Producing glass articles by machine has been improved to such an extent over the last years that it is possible now to mass-produce well shaped glass in very high quantities. Glass for fully automated production is melted in a continuous process in a tank furnace. Carefully measured amounts of glass are taken out of the tank furnace at regular intervals, which, after a quick pre-pressing, are then blown with compressed air into a blow mould that is continually turning. The finished bowl, once taken out of the mould is then taken to a second mould. Here the stem and foot are attached. Then the glass is taken to the cooling track. Cracking off the caps, polishing and melting the glass rim is also done in a fully automated process
Finished glass vessels are cut under running water with vertical carborundum grinding wheels or other very hard synthetic stone. These wheels have different profiles for the various patterns. There are various types of cut such as the surface or paring-cut for edgings i.e. for goblet stems; the rolling for creating balls and olives, or the square wedge and convex-grinding cut. The pattern is traced on to the glass and then "pre-scored" by the grinder with a coarse grain grinding wheel, followed by fine "cutting" with a finegrain wheel. The now silky smooth surface is polished to a high gloss with a wood-, cork- or brush-wheel and a polishing agent.
Acid polishing is a more economical process than polishing by hand. Hydrofluoric acid is the only acid affecting glass. The cut glass is dipped into a bath of hydrofluoric and sulphuric acid and polished to a high gloss by stirring continuously for 20 - 25 minutes. This mixture removes all irregularities and gives the glass a smooth and shining surface. Acid polishing is an extremely complicated procedure since the acid composition has to match the composition of each glass.
Unlike mechanical techniques of decorating glass, acid engraving uses chemicals to create a pattern. The glass is dipped briefly into a bath containing mainly hydrofluoric acid. Before the acid etching, the areas to remain smooth are coated with a protective varnish. The protective varnish is then removed, revealing a lightly etched pattern on the surface of the glass. Acid-etched glassware can also be gilded and polished, making extremely precious and highly prized items.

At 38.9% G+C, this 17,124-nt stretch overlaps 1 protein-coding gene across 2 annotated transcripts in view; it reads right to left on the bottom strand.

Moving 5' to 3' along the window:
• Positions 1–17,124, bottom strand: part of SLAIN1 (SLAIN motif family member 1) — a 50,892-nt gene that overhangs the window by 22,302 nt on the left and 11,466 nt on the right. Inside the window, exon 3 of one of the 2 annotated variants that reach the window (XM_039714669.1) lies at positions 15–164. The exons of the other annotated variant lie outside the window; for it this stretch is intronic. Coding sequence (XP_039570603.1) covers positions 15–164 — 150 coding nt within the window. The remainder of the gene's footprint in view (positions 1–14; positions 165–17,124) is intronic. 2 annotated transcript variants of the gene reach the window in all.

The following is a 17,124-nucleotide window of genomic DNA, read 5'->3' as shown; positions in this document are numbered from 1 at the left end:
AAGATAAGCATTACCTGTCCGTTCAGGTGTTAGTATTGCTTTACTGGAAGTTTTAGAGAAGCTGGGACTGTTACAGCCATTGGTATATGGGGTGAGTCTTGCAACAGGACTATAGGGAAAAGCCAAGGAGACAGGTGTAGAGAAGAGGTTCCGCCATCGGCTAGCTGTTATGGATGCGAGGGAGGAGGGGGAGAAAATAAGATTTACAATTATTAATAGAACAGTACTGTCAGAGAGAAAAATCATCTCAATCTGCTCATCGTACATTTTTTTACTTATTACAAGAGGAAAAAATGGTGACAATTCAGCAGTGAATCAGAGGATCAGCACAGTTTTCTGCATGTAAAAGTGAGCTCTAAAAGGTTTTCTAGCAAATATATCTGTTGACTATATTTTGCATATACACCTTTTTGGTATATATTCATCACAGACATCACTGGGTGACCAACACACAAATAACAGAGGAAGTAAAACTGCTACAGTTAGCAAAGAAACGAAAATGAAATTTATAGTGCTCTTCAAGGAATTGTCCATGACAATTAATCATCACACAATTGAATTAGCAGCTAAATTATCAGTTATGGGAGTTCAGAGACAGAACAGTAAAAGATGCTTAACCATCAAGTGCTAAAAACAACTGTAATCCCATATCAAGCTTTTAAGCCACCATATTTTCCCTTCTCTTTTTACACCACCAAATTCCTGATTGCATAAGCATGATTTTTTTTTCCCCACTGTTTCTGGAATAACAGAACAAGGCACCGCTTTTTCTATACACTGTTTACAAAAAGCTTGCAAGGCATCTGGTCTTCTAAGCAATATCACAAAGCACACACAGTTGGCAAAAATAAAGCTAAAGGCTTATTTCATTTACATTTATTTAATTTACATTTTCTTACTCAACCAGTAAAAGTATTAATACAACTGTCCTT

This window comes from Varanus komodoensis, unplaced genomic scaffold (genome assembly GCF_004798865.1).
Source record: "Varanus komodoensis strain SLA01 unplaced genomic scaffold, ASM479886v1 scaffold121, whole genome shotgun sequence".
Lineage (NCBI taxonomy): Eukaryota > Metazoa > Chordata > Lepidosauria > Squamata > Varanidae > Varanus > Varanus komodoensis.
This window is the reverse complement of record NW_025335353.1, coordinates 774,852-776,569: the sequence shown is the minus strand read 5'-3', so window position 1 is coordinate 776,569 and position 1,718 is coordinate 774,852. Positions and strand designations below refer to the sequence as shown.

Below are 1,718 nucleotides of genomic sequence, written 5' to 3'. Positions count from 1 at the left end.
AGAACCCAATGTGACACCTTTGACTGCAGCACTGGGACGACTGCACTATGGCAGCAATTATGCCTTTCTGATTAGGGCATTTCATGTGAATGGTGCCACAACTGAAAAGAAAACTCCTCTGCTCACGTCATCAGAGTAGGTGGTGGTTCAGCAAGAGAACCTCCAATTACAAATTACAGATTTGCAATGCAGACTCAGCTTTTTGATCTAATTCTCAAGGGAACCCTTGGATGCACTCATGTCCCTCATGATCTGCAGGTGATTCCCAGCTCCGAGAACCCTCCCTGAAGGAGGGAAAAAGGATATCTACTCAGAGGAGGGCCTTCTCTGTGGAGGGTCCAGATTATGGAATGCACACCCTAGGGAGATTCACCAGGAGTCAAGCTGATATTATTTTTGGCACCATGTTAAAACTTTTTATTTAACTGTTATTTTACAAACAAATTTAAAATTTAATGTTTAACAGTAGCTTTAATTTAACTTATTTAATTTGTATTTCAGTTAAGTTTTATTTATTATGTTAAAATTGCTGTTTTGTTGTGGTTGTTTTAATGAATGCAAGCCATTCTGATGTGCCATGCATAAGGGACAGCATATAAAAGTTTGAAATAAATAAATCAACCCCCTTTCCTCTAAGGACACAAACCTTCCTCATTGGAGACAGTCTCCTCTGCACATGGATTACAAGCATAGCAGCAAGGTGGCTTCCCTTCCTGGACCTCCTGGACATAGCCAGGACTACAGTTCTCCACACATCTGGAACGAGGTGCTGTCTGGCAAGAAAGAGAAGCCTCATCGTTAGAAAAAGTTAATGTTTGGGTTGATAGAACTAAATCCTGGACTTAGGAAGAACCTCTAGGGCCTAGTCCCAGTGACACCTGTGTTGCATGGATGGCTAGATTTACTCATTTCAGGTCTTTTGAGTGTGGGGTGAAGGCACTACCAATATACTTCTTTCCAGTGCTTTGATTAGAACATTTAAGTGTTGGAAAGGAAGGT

With this method the finished glass is coated with a layer of wax or paraffin. Following a template the filigree decoration is engraved through the protective layer using a steel needle. The glass surface is exposed again. This is an automatic process. To finish it off the glass is being acid etched.
Engraving is a perfect means for applying fine, delicate designs to glassware. The engraving process is very similar to the cut-glass process, except that the engravers tools are fitted with minute grinding wheels. Using combinations of finest lines and shadings, the engraver can "draw" any number of motifs e.g. coats of arms, writings, ornaments and figures to a design covering the entire surface. The motif is engraved freehand without any need for guidelines. It takes years of experience and practice.
Sandblasting is a new technique used for decorating glass. Extensive and generous design effects can be achieved with sandblasting. The glass is covered with a special stencil, exposing only those areas which are to be decorated. A stream of compressed air forces a jet of fine sand from the gun, roughening and matting the chosen areas. Sandblasted designs are often combined with engraved lines. The company logo is normally sandblasted onto the glass.
Colour decorations can be painted by hand or applied by means of transfers in the same way as for porcelain. Gold and platinum lines are always hand painted. The decorations are fired onto the glass at a temperature of approximately 560 degrees C.
All glasses are sorted before packaging. It is important to differentiate: Faults in the glass e.g. impurities, faults at production stage e.g. badly shaped glass rim and faults in the finish of the glass e.g. bad cut. Hand blown and handcrafted glasses will always have distinctive differences, which are not to be mistaken for quality flaws. They are a sign that the glass is hand-made. The smallest, finest and barely visible air bubbles (up to 0.5 mm) do no rate as quality flaws. They are material inherent. Insignificant and inconspicuous tolerances in the thickness of the goblet rims also rate as impeccable. Only obvious deviations or wobbly, lopsided or chipped glasses are rejected as unacceptable. Handcrafted items will always show variations within set standards.